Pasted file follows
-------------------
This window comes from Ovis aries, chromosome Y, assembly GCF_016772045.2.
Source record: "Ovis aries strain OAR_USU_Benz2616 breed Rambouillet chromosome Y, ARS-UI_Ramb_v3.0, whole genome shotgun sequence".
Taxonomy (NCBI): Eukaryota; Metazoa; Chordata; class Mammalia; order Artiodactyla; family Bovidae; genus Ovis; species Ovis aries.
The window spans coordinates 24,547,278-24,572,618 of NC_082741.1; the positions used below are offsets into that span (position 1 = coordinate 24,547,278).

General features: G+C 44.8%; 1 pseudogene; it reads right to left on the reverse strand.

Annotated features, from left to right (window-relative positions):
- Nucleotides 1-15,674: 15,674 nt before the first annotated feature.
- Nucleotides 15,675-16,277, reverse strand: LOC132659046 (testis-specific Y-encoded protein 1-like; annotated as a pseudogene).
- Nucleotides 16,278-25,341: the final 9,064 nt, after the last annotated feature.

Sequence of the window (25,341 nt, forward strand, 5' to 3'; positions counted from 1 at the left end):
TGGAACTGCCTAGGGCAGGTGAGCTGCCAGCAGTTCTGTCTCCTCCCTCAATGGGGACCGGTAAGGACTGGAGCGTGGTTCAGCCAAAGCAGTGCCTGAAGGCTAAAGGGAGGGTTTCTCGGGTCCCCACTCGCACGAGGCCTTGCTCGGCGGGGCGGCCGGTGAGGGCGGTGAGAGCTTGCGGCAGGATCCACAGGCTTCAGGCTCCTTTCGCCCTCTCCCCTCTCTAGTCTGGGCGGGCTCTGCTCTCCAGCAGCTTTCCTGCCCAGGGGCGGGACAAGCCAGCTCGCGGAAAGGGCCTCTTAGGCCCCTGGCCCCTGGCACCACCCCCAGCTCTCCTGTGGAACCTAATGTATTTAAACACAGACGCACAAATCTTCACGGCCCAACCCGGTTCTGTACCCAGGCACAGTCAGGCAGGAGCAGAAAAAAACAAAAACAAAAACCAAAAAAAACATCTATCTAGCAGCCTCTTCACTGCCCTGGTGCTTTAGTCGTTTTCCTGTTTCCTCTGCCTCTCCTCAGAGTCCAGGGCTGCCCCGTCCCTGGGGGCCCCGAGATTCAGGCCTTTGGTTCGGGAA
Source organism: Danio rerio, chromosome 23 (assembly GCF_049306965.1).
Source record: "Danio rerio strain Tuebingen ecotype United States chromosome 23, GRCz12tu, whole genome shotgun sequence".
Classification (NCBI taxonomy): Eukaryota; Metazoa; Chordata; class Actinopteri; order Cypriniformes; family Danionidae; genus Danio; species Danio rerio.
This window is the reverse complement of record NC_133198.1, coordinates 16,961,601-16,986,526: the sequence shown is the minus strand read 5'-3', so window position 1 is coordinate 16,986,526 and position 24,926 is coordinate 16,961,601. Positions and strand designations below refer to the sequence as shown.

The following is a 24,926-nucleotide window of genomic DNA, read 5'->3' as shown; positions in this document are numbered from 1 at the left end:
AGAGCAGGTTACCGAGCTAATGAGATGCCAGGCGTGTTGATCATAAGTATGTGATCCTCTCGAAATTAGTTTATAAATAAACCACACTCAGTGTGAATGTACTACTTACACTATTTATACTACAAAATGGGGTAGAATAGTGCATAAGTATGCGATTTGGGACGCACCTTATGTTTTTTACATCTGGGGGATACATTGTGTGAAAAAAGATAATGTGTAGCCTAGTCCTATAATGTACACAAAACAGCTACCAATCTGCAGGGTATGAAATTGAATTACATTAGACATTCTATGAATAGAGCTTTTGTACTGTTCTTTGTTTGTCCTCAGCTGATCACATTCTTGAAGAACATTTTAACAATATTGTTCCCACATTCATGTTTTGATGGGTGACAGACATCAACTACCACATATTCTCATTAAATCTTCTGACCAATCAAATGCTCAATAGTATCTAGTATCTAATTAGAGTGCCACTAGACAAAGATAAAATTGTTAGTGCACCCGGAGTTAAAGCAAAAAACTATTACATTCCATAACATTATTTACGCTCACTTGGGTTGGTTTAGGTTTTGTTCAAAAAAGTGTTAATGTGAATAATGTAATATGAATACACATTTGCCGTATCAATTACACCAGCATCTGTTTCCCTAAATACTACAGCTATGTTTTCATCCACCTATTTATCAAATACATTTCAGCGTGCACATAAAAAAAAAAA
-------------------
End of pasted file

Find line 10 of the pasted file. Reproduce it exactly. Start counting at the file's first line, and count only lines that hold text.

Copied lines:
Sequence of the window (25,341 nt, forward strand, 5' to 3'; positions counted from 1 at the left end):